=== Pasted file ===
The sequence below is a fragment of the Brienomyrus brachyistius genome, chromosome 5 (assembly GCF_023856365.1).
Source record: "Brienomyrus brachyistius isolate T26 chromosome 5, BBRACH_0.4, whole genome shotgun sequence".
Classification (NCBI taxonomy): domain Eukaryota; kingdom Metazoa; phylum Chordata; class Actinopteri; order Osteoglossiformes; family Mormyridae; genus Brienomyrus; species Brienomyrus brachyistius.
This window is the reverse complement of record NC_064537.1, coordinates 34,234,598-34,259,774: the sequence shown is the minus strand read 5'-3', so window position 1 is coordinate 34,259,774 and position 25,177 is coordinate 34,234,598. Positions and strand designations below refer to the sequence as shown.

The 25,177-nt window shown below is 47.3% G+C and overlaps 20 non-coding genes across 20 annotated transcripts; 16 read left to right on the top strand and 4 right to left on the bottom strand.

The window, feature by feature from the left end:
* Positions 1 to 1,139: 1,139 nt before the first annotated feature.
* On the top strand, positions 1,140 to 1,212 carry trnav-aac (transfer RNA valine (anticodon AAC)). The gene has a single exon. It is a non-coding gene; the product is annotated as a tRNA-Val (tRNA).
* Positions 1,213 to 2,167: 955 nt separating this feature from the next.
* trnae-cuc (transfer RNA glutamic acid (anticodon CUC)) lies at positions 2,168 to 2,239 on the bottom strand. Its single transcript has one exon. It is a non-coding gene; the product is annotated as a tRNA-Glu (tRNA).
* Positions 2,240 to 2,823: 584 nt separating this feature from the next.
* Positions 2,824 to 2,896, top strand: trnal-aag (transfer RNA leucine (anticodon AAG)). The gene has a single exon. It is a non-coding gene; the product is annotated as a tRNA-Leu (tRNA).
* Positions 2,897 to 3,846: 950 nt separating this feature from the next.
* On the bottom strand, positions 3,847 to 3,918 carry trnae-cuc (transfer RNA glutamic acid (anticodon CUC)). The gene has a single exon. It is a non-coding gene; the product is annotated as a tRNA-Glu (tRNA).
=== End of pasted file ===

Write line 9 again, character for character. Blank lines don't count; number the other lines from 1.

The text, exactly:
* Positions 1,213 to 2,167: 955 nt separating this feature from the next.